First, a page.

Cottage Pie

Posted By Kerri

I’m really surprised that we’ve never made this before, it’s a classic and one I grew up with. You’d think that it wasn’t all that appropriate for an evening in August but then the weather hasn’t really been all that appropriate of late either so it seemed fitting.

As I said before, I grew up eating this and I remember my mum making enough of it to feed an army, there was always a huge heap of mashed potatoes on the top that were crispy on top (mum used to brush the potato with an egg) and fluffy inside. This is one of the first dishes I remember learning to cook and I still have the handwritten copy mum wrote down for me when I went away to university. I made it a lot then (mince was cheap and like most students, I preferred to spend my hard-earned student loan on beer and clothes) but can’t remember the last time I cooked it.

I didn’t use mum’s recipe today largely because she boils the mince. It makes wonderful gravy but I don’t enjoy the smell of boiled mince – any more than she did either I imagine 🙂

I did my research and firstly consulted Mr Ramsay. I’ve never cooked one of his recipes before but have enjoyed the odd episode of Kitchen Nightmares and I recall him introducing this to an Irish restaurant in America as the signature dish. Not wanting to play favourites, I next called upon the honourable Delia Smith. I’ve lost a lot of enthusiasm for Queen Delia since her recent cheater-McCheater programme but when she’s not using frozen mashed potatoes she does give good British cooking. Next up was the spiky-haired Gary Rhodes. I remember avidly watching his Great British Classics show with my mum when it was first aired sometime in the mid-nineties and she bought me the book that Christmas. We both used to salivate over his roast beef and pork pies and I remember his version of cottage pie well. Lastly, I consulted my least favourite of the TV chefs, the self-titled Domestic Goddess Nigella Lawson.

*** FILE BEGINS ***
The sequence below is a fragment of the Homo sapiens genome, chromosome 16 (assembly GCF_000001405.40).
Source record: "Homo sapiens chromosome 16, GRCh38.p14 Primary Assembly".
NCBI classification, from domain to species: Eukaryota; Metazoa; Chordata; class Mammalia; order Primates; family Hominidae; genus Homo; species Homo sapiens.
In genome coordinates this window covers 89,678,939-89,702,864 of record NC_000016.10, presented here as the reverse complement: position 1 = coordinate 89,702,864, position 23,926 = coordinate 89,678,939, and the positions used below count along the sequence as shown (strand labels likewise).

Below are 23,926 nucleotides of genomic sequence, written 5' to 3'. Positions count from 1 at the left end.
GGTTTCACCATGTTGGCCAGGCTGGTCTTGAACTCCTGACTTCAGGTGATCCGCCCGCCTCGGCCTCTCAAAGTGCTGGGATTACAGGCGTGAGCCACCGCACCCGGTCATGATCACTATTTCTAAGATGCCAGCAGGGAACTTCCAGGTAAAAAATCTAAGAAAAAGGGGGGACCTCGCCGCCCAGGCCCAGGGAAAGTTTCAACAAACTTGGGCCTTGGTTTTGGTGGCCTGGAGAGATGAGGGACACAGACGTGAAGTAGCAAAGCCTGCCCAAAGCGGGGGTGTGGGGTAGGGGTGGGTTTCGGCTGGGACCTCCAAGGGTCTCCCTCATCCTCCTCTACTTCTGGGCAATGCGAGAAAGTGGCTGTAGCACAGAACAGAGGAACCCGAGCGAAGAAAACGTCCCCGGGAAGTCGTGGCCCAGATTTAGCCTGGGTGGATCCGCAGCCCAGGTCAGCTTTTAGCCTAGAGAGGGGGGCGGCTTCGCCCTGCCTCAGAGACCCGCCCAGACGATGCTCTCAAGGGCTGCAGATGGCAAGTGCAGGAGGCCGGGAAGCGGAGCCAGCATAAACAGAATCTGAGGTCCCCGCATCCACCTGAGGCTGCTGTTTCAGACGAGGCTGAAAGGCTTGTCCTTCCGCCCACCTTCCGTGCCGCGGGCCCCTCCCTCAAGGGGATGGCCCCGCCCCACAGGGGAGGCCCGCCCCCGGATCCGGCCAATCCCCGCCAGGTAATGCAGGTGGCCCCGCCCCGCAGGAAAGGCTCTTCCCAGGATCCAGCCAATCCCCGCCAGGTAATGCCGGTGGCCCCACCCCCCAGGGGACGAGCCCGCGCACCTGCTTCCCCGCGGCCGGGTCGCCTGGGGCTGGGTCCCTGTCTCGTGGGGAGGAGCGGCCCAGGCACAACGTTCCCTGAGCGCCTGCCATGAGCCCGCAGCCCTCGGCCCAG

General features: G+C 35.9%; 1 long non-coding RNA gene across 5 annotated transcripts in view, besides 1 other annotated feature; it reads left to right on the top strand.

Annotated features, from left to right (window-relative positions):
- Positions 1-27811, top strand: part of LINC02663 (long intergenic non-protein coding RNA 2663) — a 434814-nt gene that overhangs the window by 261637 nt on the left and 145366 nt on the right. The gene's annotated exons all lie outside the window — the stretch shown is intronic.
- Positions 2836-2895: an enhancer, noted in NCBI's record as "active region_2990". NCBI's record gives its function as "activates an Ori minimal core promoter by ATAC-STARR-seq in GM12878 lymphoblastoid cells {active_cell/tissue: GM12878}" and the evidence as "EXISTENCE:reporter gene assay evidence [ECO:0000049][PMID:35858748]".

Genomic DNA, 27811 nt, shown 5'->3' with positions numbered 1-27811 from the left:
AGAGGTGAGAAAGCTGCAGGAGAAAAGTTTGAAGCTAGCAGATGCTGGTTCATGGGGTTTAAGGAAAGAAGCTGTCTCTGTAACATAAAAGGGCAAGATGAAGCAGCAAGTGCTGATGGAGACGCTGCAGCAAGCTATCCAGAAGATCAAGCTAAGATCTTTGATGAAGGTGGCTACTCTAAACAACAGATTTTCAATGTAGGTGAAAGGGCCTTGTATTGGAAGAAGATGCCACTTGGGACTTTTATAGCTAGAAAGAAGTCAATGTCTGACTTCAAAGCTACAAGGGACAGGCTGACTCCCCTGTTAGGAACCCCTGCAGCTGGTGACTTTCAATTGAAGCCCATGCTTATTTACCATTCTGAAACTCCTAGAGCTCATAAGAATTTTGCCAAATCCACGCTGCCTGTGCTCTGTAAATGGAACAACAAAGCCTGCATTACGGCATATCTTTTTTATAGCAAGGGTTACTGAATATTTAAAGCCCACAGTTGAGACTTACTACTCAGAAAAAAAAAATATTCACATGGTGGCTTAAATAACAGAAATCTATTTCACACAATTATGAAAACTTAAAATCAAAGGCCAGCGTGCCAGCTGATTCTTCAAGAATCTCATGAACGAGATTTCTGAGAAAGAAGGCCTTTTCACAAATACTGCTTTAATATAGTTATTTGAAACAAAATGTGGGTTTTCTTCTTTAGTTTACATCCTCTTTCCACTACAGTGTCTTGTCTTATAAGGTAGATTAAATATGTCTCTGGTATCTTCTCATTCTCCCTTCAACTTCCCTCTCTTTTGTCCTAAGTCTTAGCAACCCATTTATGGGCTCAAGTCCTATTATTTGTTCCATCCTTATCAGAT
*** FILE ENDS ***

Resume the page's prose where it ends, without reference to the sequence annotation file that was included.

As you can imagine, the ingredients and method varied somewhat from chef to chef but the basic principles remained the same throughout. I picked my favourite parts from each and created my own version.

1 onion, finely chopped
Celery stick, finely chopped
500g minced beef
Salt and pepper
Tbs flour
Handful parsley, finely chopped
Handful thyme, leaves only
Half glass red wine
500ml beef stock
1.5 tbs worcester sauce
1.5 tbs tomato puree

Fry the onion and celery in olive oil with a lid on, on low heat, until cooked through (about 10 minutes) and then remove from the pan.
Fry mince on medium to high heat until cooked through (I prefer not to use the very lean beef and then drain off the excess fat and water)
Add onion and celery back to the pan, add herbs and then season with salt and pepper.
Stir in flour and cook for a couple of minutes.
Add wine and cook out the alcohol.
Add stock slowly and let it absorb slightly before finishing with worcester sauce and tomato puree.
Reduce heat to lowest setting, put the lid on and cook for 15 minutes.
Remove the lid for the last ten minutes and cook down until almost all liquid has reduced.

At some point in this process, you need to make the mashed potatoes. I’m not going to tell you how to do that (mum did on the recipe she wrote out for me) but in case you’re interested I started this once the meat was simmering away.

Once the meat is cooked, add it to your dish of choice and top with the mashed potatoes. Delia suggested cheesy, leeky potatoes which I think would be brilliant but Stephen ate all the cheese and the leeks we have are reserved for tomorrow.

Fork the mashed potatoes in the pattern of your choice (I chose random today but mum favoured straight lines if I recall correctly) and then cook for about 25 minutes on 200 degrees.

And that’s it. Serve with your favourite vegetables (savoy cabbage and green beans for us) and enjoy.

ETA: saving the photograph as “cottage pie” showed us that we have in fact cooked this before, in February 2007. I have absolutely no recollection of either cooking or eating it though and unhelpfully the post doesn’t give a recipe.

Aug 9th, 2008

4 Comments to 'Cottage Pie'

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  1. Pen said,

    Hey honey, one of my first recipes too… from one of my Mum’s GH recipe books from teh seventies – you know the ones that had chicken in aspic on the cover! Love this, but my foodie shame (I blame my Aunty Helen) is that I eat it with frozen peas and *whispers*tomatoketchup… *runs and hides* Hope it hit the spot xxx

  2. Antonia said,

    Love cottage pie and funnily enough I made one earlier in the week due to the lousy weather… Frozen peas and ketchup are essential, surely?! Nothing to be ashamed of Pen!

  3. Kerri said,

    I agree with the frozen peas but I’m not a ketchup fan, you’d have to bring your own if you came to my cottage pie party – then eat it outside and then wash your own plate 🙂

  4. YOUR MUM said,

    The old recipes – with a little updating, are the best ……..

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